A sunrise over the Neckar River in Heidelberg, Germany, spring 1971This twisting of ugliness into beauty, and beauty to ugliness will end fairly soon. Let's hope it ends before we destroy ourselves. I, for one, do not have the capacity to charge many more hills.

Here are a few must reads: Frank Rich, Paul Krugman, and Chris Hedges & Laila Al-Arian.

Here's some beautiful tunes: Dear Prudence, Rain, Across the Universe, In my life, Act Naturally, Tomorrow Never Knows/Within You and Without You, Flying/Blue Jay Way, Dear One, Here comes the sun, Let it Be, and All You Need is Love.

Tuesday, July 03, 2007

After the crescendo

Valerie Plame and husband Joe Wilson. Because Valerie Plame was publicly identified as a “CIA” agent, the “U.S.” intelligence function of investigating weapons of mass destruction in “Iran” was destroyed.Again, Glenn Greenwald of Salon has written a masterpiece, this time an analysis of the commutation of the Irv Lewis "Scooter" Libby sentence.

I have just one problem with Greenwald's opinion piece. It is only a complaint. It expresses the frustration of defeat, and in so doing, it gives the Bush criminal regime power. Bush does what he wants, and we take it. Ultimately such writing is disempowering.

Ever the one to see the positive side, I wrote a comment to Greenwald's essay. It can be seen here, and below as well:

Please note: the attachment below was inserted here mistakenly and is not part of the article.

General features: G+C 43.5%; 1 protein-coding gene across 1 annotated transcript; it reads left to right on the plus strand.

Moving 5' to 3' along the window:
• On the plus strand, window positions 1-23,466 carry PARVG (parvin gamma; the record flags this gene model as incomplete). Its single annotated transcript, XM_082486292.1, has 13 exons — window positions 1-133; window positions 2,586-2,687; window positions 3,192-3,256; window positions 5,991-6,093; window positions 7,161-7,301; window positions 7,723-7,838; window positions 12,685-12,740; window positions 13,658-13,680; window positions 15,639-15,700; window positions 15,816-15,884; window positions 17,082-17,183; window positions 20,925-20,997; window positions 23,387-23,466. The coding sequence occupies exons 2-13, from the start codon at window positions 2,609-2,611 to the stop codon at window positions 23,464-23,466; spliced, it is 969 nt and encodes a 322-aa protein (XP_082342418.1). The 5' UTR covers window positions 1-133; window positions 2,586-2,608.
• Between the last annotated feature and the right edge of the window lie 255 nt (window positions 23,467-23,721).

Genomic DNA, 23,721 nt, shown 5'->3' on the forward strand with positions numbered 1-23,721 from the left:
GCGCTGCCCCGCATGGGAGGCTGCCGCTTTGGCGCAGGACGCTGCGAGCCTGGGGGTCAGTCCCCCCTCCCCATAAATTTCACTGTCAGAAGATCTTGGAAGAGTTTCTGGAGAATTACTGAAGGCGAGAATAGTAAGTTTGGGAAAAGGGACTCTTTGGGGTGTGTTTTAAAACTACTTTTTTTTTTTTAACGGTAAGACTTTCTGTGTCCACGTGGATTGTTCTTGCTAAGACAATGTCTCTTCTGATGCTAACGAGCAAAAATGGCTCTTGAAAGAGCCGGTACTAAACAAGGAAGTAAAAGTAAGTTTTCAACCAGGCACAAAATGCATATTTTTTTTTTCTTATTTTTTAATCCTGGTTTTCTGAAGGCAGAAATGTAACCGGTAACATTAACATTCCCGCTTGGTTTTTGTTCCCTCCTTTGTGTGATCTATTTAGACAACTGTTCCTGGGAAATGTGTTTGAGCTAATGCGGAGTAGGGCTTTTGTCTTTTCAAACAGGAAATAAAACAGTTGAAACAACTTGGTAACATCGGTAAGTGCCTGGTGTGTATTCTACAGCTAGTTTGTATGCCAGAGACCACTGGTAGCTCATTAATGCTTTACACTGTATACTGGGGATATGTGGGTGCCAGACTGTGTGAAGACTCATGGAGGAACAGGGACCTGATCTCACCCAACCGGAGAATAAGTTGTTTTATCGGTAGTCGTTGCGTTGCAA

Change is inevitable

All true. All true. The situation is not hopeless, though. In a materialist culture like ours, it was inevitable that the rawest expression of material gain would rise to prominence. It is also inevitable that the culture of cynical materialism will reach a crescendo, and then will decline.

The Achilles heel of the Washington cesspool is that they have no answers. They have no solutions to any problem. We get attacked by some fanatics. Our response: invade two countries, plan to invade another. Torture people. Violate the Constitution. We get warned about a hurricane threat. Our response: do nothing. The country is being inundated by forest fires, floods, tornadoes and blizzards. Our response: nothing. The planet is heating up, worsened by our profligate use of fossil fuels. Our response: nothing. Our health care system is, as befits a materialist society, in service to the profit-making zeal of corporate "owners." Our response: nothing. Our employment system is being "outsourced," sold to the lowest bidders worldwide. Our response: nothing. Our religious infrastructure has transformed itself into a money and power confidence game. Our government's response: exploit the situation; make it worse. Our "president" lies us into war. Our information industry's response: cheer him on. A top secret intelligence agent is named in a major newspaper. Our government and media elite's response: lie about it. Pretend the traitors are "victims."